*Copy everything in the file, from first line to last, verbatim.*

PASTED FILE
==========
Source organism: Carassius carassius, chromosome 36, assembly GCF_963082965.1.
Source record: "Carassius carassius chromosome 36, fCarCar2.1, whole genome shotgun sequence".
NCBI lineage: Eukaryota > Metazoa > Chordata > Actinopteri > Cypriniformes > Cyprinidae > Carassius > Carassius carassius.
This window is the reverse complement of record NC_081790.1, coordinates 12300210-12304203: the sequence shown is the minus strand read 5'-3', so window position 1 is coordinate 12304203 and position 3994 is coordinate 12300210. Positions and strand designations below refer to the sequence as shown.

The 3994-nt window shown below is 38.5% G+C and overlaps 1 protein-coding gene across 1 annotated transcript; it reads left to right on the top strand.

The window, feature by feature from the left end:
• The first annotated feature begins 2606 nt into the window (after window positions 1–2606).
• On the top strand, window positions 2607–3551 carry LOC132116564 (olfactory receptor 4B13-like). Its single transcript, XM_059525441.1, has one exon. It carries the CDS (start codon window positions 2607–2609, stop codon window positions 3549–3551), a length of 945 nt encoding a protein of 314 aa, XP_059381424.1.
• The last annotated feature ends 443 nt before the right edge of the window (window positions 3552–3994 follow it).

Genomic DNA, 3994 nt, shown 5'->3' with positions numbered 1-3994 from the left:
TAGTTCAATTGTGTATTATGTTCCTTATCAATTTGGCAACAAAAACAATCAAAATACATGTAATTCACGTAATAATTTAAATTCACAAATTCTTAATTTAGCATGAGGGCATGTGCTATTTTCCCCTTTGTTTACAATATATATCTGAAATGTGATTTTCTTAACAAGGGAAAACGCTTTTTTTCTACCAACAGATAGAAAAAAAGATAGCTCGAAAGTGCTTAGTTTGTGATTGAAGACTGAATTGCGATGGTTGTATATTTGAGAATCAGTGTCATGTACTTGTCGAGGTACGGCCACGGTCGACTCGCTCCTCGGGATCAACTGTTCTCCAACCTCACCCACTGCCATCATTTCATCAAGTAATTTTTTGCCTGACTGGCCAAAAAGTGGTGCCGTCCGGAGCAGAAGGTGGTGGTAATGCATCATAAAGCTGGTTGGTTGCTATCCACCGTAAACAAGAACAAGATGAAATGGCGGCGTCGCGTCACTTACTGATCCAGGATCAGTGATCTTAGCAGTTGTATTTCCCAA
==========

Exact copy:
Source organism: Carassius carassius, chromosome 36, assembly GCF_963082965.1.
Source record: "Carassius carassius chromosome 36, fCarCar2.1, whole genome shotgun sequence".
NCBI lineage: Eukaryota > Metazoa > Chordata > Actinopteri > Cypriniformes > Cyprinidae > Carassius > Carassius carassius.
This window is the reverse complement of record NC_081790.1, coordinates 12300210-12304203: the sequence shown is the minus strand read 5'-3', so window position 1 is coordinate 12304203 and position 3994 is coordinate 12300210. Positions and strand designations below refer to the sequence as shown.

The 3994-nt window shown below is 38.5% G+C and overlaps 1 protein-coding gene across 1 annotated transcript; it reads left to right on the top strand.

The window, feature by feature from the left end:
• The first annotated feature begins 2606 nt into the window (after window positions 1–2606).
• On the top strand, window positions 2607–3551 carry LOC132116564 (olfactory receptor 4B13-like). Its single transcript, XM_059525441.1, has one exon. It carries the CDS (start codon window positions 2607–2609, stop codon window positions 3549–3551), a length of 945 nt encoding a protein of 314 aa, XP_059381424.1.
• The last annotated feature ends 443 nt before the right edge of the window (window positions 3552–3994 follow it).

Genomic DNA, 3994 nt, shown 5'->3' with positions numbered 1-3994 from the left:
TAGTTCAATTGTGTATTATGTTCCTTATCAATTTGGCAACAAAAACAATCAAAATACATGTAATTCACGTAATAATTTAAATTCACAAATTCTTAATTTAGCATGAGGGCATGTGCTATTTTCCCCTTTGTTTACAATATATATCTGAAATGTGATTTTCTTAACAAGGGAAAACGCTTTTTTTCTACCAACAGATAGAAAAAAAGATAGCTCGAAAGTGCTTAGTTTGTGATTGAAGACTGAATTGCGATGGTTGTATATTTGAGAATCAGTGTCATGTACTTGTCGAGGTACGGCCACGGTCGACTCGCTCCTCGGGATCAACTGTTCTCCAACCTCACCCACTGCCATCATTTCATCAAGTAATTTTTTGCCTGACTGGCCAAAAAGTGGTGCCGTCCGGAGCAGAAGGTGGTGGTAATGCATCATAAAGCTGGTTGGTTGCTATCCACCGTAAACAAGAACAAGATGAAATGGCGGCGTCGCGTCACTTACTGATCCAGGATCAGTGATCTTAGCAGTTGTATTTCCCAA